School Board OKs plan to try to find room for more students, including possibly closing child-care sites

SEATTLE -- The Seattle School Board voted Wednesday night to move forward with its "capacity management" plan to find room for its growing student enrollment, including possibly closing some child-care programs to allow for more classrooms.

“The in-school program has been huge for our family,” said Jessica Colimares, who has two kids who use the program.

Dozens of parents packed Wednesday night’s school board meeting, and many took the podium to have their voices heard.

“If we don’t’ have quality after-school for our son, we can’t work. If we can’t work, we can’t afford to live in Seattle,” said parent Alexandra Olins.

Most parents were at the meeting to talk about two things:  Overcrowding in their kid’s classrooms, and the possibility the district will shut down some of the child-care  programs to make room for classrooms.

“This might be a Band-Aid for what you think might give you more space, but you’re going to create a whole dam of problems,” said Sebrena Burr, who said the program helps families in many neighborhoods.

The school board said enrollment has grown by about 1,000 students a year for the last seven years, so it needs more classrooms.

In the fall, the district notified 40 child-care providers on school properties that 19 of them could be shut down by September and turned into classrooms.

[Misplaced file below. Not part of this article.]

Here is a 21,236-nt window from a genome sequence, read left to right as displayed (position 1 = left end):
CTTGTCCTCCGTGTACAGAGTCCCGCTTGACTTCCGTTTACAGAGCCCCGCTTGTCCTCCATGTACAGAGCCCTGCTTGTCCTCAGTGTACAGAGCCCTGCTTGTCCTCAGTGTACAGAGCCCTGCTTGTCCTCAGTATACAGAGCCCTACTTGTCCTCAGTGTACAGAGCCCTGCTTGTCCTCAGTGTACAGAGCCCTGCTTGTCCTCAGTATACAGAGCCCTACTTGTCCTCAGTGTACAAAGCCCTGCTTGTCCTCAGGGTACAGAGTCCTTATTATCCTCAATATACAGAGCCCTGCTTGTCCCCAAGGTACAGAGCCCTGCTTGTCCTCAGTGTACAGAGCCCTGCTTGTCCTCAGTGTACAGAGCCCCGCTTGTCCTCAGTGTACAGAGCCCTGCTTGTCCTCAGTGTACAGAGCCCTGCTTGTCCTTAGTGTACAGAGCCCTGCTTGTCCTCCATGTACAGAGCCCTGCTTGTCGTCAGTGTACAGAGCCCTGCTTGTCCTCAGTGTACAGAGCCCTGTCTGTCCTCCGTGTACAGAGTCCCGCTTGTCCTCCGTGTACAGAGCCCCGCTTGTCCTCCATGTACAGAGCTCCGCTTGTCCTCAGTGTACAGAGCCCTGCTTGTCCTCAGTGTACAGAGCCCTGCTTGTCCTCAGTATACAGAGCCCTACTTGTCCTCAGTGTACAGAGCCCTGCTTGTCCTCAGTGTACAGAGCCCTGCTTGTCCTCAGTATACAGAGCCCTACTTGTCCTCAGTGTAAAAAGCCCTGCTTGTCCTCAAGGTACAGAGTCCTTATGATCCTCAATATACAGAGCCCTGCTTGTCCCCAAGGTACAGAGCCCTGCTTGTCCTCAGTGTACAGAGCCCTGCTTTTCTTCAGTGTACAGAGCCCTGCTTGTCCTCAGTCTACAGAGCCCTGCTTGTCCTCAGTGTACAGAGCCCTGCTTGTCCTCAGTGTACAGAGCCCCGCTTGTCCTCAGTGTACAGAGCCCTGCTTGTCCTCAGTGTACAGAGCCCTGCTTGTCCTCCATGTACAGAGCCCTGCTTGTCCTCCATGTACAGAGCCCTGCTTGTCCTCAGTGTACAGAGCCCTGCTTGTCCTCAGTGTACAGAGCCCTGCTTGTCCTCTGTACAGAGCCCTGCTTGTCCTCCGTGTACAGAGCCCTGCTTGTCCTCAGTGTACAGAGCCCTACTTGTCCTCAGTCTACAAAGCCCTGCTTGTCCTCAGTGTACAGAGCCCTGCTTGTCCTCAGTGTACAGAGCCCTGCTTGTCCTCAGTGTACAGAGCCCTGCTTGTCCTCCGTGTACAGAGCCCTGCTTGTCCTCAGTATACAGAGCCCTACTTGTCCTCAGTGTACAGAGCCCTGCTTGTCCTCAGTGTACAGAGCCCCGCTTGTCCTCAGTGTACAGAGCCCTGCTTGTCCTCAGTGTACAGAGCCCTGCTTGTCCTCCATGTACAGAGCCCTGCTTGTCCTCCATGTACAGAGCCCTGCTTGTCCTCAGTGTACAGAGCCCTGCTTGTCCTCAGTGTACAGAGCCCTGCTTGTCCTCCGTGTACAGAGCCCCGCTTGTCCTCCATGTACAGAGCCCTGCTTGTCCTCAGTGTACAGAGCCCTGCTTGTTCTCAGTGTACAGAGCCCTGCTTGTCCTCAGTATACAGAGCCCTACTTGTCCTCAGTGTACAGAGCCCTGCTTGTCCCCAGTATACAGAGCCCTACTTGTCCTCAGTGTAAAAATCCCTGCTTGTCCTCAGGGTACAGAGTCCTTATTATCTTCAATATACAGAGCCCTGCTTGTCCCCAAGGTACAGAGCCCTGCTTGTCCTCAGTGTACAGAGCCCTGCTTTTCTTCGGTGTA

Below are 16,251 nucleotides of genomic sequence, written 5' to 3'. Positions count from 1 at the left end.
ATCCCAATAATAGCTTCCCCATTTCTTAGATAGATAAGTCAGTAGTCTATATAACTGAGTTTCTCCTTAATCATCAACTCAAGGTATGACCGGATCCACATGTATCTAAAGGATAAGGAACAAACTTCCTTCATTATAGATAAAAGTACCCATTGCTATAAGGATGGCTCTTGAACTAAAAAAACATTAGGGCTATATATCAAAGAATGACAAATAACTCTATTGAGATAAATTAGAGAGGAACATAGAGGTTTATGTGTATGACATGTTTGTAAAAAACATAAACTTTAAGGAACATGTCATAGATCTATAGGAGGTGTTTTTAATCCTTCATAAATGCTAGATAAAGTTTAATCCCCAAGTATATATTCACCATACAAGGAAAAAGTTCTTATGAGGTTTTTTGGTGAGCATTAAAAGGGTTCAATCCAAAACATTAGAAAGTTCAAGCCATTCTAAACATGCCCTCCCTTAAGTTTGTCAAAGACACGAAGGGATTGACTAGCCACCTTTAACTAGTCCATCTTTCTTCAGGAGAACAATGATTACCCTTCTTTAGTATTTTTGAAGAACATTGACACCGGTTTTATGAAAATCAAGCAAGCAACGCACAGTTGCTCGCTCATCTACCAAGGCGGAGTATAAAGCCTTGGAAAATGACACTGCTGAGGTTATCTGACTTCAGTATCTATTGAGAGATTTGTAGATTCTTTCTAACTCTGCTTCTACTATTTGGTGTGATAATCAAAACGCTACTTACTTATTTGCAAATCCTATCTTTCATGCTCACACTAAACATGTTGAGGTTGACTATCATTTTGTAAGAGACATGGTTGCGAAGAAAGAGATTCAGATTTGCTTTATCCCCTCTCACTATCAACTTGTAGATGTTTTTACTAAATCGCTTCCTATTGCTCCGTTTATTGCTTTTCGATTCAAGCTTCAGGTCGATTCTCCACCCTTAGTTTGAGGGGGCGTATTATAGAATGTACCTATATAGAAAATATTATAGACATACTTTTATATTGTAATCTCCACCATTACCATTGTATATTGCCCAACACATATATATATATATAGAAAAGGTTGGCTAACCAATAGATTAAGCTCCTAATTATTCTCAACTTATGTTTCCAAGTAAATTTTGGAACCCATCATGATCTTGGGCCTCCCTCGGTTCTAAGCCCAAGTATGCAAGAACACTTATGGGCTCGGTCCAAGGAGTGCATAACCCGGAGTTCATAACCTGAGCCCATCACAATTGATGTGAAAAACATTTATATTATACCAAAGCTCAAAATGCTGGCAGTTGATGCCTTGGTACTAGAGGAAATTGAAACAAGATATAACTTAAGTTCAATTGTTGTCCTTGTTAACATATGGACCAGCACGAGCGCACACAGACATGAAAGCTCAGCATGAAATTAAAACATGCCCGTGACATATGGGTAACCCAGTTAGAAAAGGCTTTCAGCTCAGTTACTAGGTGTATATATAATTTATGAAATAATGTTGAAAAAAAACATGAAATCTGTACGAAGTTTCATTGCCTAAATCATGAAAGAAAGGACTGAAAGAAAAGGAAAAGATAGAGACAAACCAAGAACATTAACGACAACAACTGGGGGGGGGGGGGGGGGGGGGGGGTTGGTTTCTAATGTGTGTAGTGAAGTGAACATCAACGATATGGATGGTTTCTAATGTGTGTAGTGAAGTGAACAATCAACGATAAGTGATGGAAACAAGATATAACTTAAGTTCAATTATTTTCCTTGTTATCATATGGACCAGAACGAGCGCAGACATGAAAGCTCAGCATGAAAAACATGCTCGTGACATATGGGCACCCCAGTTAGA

The school board said it has already added more than 200 portable classrooms and has taken over conference rooms and libraries to try to make room for all its students. But, the board said, it’s not enough.

“My husband and I both work and so we can’t get to our children until six in the evening. The after-school child-care program helps us out,” added Colimares.

Parents don’t know if their kid’s school could be impacted, so many don’t know what to do.

“Frankly it terrifies me. It’s hard to find quality child care before and after school. And if we lose this, my husband and I would have to evaluate who would reduce their hours of work,” said Colimares.

The school superintendent has sent a letter to the Seattle City Council and mayor asking for help.

The school board plans to have a better idea of what locations could be closing by next month, but it says it will work with parents and the community to find alternatives for their kids.